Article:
Sandy Plotkin

Sandy Plotkin ’65
Manhattan Manufacturer

Finance, theater, fashion—New York City can lay claim to being the global center in a wide array of fields. But “Food Delivery Capital of the World” is likely not a distinction that comes to mind for most. Sanford “Sandy” Plotkin would be an exception. 

“New York is where people order food any time of day or night. Whether it’s sushi or pizza, this is where the business is,” Plotkin says. And there’s a very good chance that New Yorkers, and millions of more people throughout the United States and worldwide, find their food piping hot on arrival thanks to Sandy Plotkin and his team of employees at CarryHot USA, the world’s top manufacturer of insulated food delivery bags, headquartered in Manhattan on West 33rd. 

CarryHot’s success story begins, you might guess, with a cold pizza. But first some background: Sandy Plotkin’s father founded Avon Belt and Trimming Co. in 1932. They manufactured parachute straps for the military during World War II, and later grew and morphed into the world’s third leading belt manufacturer with licenses such as Christian Dior. 

Avon was a highly successful enterprise. But that changed—slowly, then quickly—as the garment business moved to where the labor was cheapest. As he tells it, Plotkin was at home, depressed about his dwindling business, pondering what was next. He ordered a pizza that was delivered fatefully cold. The Aha Moment. Plotkin realized he had the factory floor, the equipment, and the skilled workers to build a better way to keep a pizza hot.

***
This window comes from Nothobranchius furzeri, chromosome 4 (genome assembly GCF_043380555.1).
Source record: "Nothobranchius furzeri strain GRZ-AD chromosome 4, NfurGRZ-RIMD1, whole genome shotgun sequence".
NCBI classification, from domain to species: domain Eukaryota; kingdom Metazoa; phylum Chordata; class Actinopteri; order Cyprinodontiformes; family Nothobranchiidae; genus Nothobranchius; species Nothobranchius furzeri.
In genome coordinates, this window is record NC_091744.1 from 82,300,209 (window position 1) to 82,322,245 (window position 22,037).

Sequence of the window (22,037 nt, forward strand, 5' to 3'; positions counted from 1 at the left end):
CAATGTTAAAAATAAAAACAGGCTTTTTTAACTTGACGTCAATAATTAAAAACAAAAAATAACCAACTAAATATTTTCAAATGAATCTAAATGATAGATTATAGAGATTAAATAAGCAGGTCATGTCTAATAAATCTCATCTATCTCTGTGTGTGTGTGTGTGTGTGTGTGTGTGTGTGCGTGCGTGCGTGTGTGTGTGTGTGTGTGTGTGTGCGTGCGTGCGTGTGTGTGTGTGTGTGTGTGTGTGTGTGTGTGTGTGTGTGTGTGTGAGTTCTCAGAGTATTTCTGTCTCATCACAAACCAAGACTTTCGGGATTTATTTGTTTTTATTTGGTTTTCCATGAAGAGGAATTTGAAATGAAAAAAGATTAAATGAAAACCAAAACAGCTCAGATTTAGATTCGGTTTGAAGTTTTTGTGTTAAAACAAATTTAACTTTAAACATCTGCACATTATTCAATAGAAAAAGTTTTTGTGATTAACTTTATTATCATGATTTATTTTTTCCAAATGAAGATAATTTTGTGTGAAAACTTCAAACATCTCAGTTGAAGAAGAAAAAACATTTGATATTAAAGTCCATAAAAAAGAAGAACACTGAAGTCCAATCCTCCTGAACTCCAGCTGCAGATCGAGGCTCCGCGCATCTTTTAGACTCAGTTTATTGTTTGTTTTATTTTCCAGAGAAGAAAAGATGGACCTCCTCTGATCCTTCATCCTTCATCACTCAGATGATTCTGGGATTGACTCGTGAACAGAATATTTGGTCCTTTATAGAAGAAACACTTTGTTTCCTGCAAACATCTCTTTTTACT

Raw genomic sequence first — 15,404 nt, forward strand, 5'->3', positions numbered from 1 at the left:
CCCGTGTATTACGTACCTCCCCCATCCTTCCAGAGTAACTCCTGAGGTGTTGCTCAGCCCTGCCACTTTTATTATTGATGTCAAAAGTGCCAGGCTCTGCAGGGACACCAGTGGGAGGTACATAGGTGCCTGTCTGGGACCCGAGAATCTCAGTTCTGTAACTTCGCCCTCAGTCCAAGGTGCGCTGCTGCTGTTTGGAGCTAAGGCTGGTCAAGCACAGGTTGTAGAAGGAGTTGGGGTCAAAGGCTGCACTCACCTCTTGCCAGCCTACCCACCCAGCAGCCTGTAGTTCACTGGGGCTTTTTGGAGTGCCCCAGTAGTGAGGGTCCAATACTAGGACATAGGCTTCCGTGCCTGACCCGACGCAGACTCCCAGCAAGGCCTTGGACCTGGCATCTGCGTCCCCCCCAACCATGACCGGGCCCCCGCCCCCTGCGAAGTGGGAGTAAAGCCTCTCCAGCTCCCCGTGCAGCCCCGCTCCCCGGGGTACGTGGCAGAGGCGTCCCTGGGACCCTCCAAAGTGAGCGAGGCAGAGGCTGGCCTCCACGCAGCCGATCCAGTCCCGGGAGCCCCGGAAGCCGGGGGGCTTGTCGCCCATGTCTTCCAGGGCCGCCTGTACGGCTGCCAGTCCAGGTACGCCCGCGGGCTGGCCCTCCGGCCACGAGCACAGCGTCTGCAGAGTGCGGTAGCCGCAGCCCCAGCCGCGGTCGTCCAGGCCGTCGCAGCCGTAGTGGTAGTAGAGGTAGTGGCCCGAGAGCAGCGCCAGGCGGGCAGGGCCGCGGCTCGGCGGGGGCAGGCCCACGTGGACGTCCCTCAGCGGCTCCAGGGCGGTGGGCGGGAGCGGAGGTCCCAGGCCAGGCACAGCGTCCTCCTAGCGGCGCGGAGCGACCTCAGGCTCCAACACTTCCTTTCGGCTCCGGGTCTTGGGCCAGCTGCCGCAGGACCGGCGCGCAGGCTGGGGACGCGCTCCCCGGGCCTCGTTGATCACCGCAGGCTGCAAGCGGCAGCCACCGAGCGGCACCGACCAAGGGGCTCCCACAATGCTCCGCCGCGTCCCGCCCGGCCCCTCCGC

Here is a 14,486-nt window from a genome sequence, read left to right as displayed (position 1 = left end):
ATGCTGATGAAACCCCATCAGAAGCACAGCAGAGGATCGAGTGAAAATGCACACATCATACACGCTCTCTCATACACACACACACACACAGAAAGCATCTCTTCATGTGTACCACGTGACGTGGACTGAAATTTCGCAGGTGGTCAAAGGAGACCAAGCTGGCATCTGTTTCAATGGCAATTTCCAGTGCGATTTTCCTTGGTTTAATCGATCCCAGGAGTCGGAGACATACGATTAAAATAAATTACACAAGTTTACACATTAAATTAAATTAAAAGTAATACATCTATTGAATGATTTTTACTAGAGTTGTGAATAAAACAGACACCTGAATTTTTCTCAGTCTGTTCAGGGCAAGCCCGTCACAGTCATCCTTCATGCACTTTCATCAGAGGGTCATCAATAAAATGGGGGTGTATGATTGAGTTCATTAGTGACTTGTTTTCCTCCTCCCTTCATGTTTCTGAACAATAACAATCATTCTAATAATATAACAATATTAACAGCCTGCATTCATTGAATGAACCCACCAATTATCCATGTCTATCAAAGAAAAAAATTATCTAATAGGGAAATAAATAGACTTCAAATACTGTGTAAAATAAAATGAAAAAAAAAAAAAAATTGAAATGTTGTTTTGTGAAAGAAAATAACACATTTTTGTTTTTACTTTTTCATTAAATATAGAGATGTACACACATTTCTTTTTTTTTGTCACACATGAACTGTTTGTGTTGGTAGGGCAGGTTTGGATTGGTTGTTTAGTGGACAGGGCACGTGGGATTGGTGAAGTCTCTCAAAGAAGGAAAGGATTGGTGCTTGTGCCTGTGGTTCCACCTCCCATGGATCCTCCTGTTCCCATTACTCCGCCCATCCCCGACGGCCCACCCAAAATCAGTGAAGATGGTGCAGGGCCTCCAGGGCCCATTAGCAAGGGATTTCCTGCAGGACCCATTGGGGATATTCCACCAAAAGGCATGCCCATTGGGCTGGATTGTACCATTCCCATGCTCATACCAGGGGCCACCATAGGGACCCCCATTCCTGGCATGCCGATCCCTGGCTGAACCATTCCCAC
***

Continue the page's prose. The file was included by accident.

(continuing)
Though some of CarryHot’s products are manufactured in China, many of them are made by his twenty-five employees working right on the edge of Midtown Manhattan. “Each one of them is a superstar and does what three normal people would do,” Plotkin says. “These people are highly, highly productive.” 

Bronx-born, Plotkin came to school at UVM largely because of the  recommendation of an uncle, a WWII vet and Vermont grad who earned his degree on the GI Bill. Plotkin jokes that he “knew that there were other forms of life” outside of New York City and wanted to experience something different during his college years. Recalling his arrival in early-sixties Burlington, Vermont, he says, “Mars. It was like landing on Mars… and it was wonderful.”

But New York is in Plotkin’s soul—“there’s really nothing about New York that I don’t love,” he says— and he would return there after graduation, working for more than a decade in the corporate world at Pfizer before joining the family business. 

Retirement? “Sure. When my keys fall out of my pocket, and they carry me out. That will be the end,” Plotkin says.

“I’m having too much fun to retire. Retirement is not part of the program.”